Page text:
Platinum List 2018: Best Inns

La Bastide de Moustiers, Fogo Island Inn, Hotel Saint Cecilia

September / October 2018
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The rustic charm of these inns reflects the distinctive personality of their locations, from a Canadian island to the French countryside. 

La Bastide de Moustiers

Moustiers-Sainte-Marie, France

Located near one of Europe's deepest canyons, Michelin-starred chef Alain Ducasse’s secluded 17th-century inn features a signature menu glorifying seasonal produce from the property’s five gardens. 

Fogo Island Inn

Joe Batt's Arm, Canada

In the middle of the bone-chilling North Atlantic waters, Fogo Island Inn rises out of a rock outcropping like a stack of sleek shoeboxes on stilts. Designed by Newfoundland-born architect Todd Saunders, this modernist hotel is a curious sight on this remote island (population 2,200), where fishing is the primary trade and accommodation is quaint, gable-roofed and not typically built by a renowned architect. 

“People were shocked,” says Zita Cobb, the inn’s founder and arguably the most famous resident of Fogo, a small island off the coast of Newfoundland and Labrador. “The concept was imaginative, to be so contemporary and yet capture the region’s traditions.”

When it opened in 2013, the 29-suite luxury inn more than doubled accommodation on the island. Conditions can be harsh and bleak, and the weathered wood furniture, diversity of textures and pot-bellied stove feel especially warm. There’s a 37-seat cinema, library, art gallery, rooftop hot tubs and wood-fired sauna. But perhaps the best features are the floor-to-ceiling windows, which put the region’s stark wilderness on display.

Cobb “grew up feral” on the island without running water, electricity or much contact with the mainland. She comes from a long line of fishermen, and childhood chores consisted of picking berries and watching for rain clouds as the family’s salted cod dried in the sun. But dwindling fisheries threatened the region’s prosperity and Cobb moved away for college, a common trajectory for local youngsters who don’t partake in the family business.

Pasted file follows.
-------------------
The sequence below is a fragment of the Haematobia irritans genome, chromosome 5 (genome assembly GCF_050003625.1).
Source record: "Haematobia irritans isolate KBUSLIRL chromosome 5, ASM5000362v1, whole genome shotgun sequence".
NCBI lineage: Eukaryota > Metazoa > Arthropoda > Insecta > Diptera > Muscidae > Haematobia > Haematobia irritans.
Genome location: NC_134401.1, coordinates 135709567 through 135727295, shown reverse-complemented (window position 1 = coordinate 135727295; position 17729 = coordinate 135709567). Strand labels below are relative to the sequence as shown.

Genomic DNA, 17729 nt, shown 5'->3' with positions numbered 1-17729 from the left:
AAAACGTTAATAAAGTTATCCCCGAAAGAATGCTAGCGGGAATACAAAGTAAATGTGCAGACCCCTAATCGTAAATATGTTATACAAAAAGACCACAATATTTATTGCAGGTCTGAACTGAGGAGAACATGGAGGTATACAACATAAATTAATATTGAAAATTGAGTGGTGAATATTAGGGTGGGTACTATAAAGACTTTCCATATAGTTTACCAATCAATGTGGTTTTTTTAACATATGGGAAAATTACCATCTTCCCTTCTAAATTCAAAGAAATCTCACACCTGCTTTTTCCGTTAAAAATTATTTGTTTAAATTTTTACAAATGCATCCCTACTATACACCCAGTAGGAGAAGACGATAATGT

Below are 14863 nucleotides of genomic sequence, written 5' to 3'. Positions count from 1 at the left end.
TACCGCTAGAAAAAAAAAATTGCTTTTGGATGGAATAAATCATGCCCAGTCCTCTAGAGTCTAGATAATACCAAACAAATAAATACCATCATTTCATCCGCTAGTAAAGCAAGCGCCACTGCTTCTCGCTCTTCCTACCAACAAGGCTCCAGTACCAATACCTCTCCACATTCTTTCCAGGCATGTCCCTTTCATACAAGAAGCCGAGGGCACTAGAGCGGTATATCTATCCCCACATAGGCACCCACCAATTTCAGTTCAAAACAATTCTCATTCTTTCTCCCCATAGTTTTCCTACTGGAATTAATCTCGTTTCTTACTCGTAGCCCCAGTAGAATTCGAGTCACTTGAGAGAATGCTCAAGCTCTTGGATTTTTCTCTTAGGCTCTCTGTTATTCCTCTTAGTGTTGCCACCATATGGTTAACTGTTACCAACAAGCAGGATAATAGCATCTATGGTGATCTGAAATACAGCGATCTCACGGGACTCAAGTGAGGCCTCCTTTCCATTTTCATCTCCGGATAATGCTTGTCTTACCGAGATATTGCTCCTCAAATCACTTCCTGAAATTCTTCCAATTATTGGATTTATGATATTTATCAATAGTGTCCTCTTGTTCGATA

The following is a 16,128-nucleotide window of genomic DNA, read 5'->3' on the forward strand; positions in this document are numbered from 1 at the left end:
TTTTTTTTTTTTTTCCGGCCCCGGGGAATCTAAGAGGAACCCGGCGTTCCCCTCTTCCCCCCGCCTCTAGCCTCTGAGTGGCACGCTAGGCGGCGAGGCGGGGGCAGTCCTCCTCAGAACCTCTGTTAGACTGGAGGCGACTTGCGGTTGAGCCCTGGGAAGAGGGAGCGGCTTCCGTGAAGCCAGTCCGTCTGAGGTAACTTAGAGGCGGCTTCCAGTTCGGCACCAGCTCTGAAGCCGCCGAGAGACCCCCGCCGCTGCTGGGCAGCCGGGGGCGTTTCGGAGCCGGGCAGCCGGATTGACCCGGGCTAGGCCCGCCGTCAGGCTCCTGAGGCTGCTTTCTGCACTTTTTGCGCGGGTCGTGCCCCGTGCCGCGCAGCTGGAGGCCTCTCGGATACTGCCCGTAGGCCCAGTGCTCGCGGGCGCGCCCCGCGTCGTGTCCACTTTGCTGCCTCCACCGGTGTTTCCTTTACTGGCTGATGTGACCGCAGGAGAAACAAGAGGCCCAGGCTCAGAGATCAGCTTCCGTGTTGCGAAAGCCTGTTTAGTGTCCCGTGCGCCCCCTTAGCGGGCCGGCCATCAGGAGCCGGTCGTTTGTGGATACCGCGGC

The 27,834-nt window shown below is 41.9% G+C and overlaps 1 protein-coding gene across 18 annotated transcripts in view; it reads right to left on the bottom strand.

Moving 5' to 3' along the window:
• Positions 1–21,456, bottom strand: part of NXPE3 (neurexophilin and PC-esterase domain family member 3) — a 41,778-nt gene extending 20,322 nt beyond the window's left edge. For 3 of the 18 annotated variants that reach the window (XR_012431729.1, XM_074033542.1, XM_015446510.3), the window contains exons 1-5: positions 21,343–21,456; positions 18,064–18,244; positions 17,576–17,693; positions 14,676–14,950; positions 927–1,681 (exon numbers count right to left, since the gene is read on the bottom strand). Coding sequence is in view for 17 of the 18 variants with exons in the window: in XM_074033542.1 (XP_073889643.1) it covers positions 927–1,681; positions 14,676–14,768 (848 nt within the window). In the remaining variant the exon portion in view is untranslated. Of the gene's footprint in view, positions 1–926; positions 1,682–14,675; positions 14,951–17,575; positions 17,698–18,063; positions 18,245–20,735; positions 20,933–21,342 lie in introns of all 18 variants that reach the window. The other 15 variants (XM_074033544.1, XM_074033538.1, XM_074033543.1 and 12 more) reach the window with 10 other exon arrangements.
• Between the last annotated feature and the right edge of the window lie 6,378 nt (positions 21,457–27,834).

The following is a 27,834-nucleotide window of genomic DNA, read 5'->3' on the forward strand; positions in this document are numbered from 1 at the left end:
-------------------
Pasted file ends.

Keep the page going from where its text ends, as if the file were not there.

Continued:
Of course, most leave and never come back. Cobb became CFO of a major fiber-optic company, amassed $69 million, and returned with the far-fetched vision of jump-starting the local economy. “It started with a love of home,” Cobb says. “They say you can spot a Newfoundlander in heaven because she’s the one moaning and groaning to go back home.” In 2006, she created the Shorefast foundation, a nonprofit aimed at turning Fogo into an international destination. 

The idea to open an inn was obvious. “Fogo Islanders are predisposed to profound hospitality,” she says, “and profound hospitality means love of strangers.” 

In many ways, the inn is an emblem of Fogo Island pride: The staff is predominately local and the furniture is constructed by area boatbuilders. The cuisine is simple and uses locally sourced ingredients: caribou, cod and berries. But Cobb is a founder, not an owner, a crucial distinction since all money raised from the inn is reinvested into projects such as the Fogo Island Arts initiative, a residency program for contemporary artists. “At the root of the project is a deep belief in people and place and culture,” Cobb says. —Jess Swanson

Hotel Saint Cecilia

Austin, Texas, United States

In keeping with its town’s eccentic nature, this iconoclastic property celebrates the greats who changed 20th-century culture, from Anne Sexton to the Rolling Stones. Rooms feature Rega turntables and Geneva sound systems, and guests are encouraged to borrow records from the hotel’s comprehensive collection of vintage vinyl.  

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